top of page

Recipes Ideas for the Season

Making and eating simple recipes that I know taste great, and cooking them with a bit of extra intention for the special occasion. Let's take a look at some common ingredients associated with Ostara, their symbolism, and then some really tasty recipes to celebrate Ostara that you can make with them.

Out on the Land -  Foraging 


Make the most of nature's larder by using wild garlic and three cornered leek to make these pesto pinwheels! Get the recipe below.


Once you open up to the world of foraging you’ll never look back. There’s an abundance of wild plants in the UK that can be enjoyed all year round. Each year we try to learn one or two more plants to identify in our local parks and woodland. The one that I’ve recently discovered is Three Cornered Leek and we are so pleased to add this to our cookery book!


Three cornered leeks are a stunning plant with beautiful white flowers which can be enjoyed in a wide range of different recipes. You may occasionally hear it called three cornered garlic, onion weed, angled onion or even snowbells.

The name is a bit of a giveaway. These pretty plants have a garlic / onion smell and taste a bit like baby leeks, spring onions or chives.

All of the plant is edible. You can pull up the full plant and treat it like a baby leek or spring onion. The leaves and flowers are perfect for adding to salads, stir fries, soups or stews. If the plant is more mature, use the roots like you would onion or garlic.

The flavour does become more mild when it is cooked, so for maximum flavour eat the leaves raw, or add them near the end of cooking.

Much like wild garlic, you can also pickle the seed pods.


If you want to go foraging, make sure you do so with care. Always go foraging with good identification books and if you’re unsure, leave it be! (Check out my foraging book recommendations at the end of this post.)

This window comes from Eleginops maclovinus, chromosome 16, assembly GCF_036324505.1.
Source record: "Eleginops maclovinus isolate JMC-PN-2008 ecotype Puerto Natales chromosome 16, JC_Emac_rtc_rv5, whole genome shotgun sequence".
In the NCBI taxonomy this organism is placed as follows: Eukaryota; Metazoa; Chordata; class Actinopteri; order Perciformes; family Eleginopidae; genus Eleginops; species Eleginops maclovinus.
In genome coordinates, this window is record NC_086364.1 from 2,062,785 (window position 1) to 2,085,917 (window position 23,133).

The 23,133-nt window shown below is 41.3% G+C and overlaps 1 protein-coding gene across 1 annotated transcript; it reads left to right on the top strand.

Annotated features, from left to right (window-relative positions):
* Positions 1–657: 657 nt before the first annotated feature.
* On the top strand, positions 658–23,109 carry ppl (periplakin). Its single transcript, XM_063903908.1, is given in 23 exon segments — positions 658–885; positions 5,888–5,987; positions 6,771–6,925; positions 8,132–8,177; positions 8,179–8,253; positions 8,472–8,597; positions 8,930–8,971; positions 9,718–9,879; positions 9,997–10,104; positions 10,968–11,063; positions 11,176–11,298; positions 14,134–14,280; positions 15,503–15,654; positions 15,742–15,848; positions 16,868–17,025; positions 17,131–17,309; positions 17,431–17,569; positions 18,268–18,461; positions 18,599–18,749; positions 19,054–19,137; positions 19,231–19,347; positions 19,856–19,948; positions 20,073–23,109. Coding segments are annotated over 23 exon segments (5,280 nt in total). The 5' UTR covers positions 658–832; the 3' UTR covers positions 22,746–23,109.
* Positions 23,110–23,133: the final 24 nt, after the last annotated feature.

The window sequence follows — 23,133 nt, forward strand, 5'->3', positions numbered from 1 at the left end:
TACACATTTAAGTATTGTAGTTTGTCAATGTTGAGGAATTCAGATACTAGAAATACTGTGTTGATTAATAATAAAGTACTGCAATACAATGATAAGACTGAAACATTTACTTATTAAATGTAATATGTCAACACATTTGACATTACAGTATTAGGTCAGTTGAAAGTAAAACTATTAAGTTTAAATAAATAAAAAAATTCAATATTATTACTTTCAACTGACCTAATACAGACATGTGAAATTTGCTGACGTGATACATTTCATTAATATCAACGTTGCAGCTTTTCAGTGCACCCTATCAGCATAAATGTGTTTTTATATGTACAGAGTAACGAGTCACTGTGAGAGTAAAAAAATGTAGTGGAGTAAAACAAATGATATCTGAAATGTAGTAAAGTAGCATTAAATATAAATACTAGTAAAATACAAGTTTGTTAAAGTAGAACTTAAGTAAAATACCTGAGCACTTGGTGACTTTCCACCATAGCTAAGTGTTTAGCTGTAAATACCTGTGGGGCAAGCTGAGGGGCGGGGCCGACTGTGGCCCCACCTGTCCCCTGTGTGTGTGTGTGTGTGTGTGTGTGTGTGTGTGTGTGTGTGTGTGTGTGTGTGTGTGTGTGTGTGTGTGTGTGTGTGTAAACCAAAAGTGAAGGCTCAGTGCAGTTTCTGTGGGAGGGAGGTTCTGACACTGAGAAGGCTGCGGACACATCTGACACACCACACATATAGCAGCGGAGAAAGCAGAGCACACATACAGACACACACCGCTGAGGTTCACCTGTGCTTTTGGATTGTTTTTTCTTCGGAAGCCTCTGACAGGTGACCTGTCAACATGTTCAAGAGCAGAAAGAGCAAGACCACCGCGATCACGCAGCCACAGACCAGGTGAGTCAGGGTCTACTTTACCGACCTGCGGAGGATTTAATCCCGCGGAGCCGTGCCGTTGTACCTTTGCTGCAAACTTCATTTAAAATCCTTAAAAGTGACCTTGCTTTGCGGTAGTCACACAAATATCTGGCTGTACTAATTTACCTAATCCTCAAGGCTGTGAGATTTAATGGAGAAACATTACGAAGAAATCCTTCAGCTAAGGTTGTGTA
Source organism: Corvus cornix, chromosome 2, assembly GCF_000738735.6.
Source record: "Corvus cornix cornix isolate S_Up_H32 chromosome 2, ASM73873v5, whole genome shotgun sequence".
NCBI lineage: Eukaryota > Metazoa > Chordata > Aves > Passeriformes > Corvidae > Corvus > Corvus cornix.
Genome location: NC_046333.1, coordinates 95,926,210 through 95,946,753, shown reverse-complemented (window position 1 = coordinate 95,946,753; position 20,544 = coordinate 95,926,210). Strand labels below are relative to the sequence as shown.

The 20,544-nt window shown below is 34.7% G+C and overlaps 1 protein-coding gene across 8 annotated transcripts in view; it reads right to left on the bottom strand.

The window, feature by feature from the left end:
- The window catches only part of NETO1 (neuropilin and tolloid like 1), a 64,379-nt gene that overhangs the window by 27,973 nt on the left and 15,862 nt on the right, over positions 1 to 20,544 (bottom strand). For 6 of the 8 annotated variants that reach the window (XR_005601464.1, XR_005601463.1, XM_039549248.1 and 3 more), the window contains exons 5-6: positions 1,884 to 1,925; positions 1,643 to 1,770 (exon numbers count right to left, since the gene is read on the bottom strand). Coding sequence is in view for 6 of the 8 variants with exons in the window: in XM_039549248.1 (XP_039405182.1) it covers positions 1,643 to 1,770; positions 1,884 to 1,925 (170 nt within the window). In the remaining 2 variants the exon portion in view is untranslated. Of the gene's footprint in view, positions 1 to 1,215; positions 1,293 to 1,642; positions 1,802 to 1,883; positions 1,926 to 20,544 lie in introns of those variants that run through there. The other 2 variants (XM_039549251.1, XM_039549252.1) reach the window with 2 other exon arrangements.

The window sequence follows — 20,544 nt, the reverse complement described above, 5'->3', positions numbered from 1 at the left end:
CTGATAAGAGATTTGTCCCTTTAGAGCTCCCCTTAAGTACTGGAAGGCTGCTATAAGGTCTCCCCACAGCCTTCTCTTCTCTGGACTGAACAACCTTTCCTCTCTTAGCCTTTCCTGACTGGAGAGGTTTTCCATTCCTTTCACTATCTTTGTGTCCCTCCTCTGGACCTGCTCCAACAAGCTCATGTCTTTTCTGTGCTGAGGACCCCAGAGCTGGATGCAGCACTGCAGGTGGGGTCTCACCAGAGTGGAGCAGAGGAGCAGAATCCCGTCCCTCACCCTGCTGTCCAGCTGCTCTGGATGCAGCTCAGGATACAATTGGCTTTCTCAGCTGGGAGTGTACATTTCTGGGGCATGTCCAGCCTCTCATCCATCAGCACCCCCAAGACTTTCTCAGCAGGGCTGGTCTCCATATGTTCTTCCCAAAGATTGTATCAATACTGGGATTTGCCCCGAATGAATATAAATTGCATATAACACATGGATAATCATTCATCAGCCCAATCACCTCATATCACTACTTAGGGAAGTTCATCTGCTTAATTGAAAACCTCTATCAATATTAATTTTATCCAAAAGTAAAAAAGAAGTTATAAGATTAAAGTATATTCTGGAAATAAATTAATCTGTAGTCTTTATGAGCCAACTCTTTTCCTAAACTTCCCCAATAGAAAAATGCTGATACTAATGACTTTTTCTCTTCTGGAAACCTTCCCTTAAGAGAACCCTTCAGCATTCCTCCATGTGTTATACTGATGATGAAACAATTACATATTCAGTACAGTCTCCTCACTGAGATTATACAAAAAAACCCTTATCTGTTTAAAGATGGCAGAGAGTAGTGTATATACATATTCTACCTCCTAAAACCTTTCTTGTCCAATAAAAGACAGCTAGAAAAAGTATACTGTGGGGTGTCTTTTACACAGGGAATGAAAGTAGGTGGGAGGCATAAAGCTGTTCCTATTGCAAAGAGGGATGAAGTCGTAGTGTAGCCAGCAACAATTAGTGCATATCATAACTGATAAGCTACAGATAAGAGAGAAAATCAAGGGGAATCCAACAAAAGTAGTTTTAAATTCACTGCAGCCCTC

Three cornered leek plants are beautiful. You’ll first notice their long, thin leaves and their delicate white flowers.

The leaves are quite distinctive, they are long, thin and green but if you look closer they have shallow ‘V’ shape. The flower stem is like the leaves but more triangular in profile than the leaves and is where the name “three cornered” comes from.

The flowers are very similar to white bluebells as they hang down in clusters, each flower having six petals and a green stripe. They are one of the easiest ways of identifying the plant but the flowers only last from April to June.


You’ll find this tasty plant growing between February and October. Because it has such a long season you can enjoy it for much longer than wild garlic which seems to disappear as fast as it takes over the forest floor.


Three cornered leek grows in hedgerows, on verges, along the edges of woodlands and field edges and it may already be popping up in your garden in your flower beds!


  • For the pesto
  • 25 g three cornered leek leaves and stems only

  • 25 g wild garlic leaves only

  • 0.5 lemon zest and juice

  • 25 g pine nuts

  • 50-75 ml olive oil

  • 1 pinch salt

  • For the pinwheels
  • 320 g puff pastry ready rolled

  • 2 tbsp vegan parmesan

  • 1 tbsp pine nuts

  • 2 tbsp three cornered leek flowers



  • Pre-heat oven to 200C

  • Place all of the pesto ingredients into a high powered blender and blitz on high until you have a smooth pesto.

  • Roll out the puff pastry sheet and spread over the pesto leaving a gap around the edges.

  • Carefully roll the pastry back up (this may get messy as the pesto tries to escape), then cut the rolled up pastry log into 12 slices.

  • Line a baking sheet with grease proof paper and lay the pastry spirals on to the baking tray with the spiral facing up. Make sure you leave 2-3 inches between each spiral as they will spread out when baking.

  • If you have some extra pesto spoon this over the pinwheels.

  • Bake in the centre of the oven for 20-25 minutes or until the pastry is golden brown and crisp.

  • Serve while still warm with a sprinkling of vegan parmesan, more pine nuts and the flowers from the three cornered leek.

bottom of page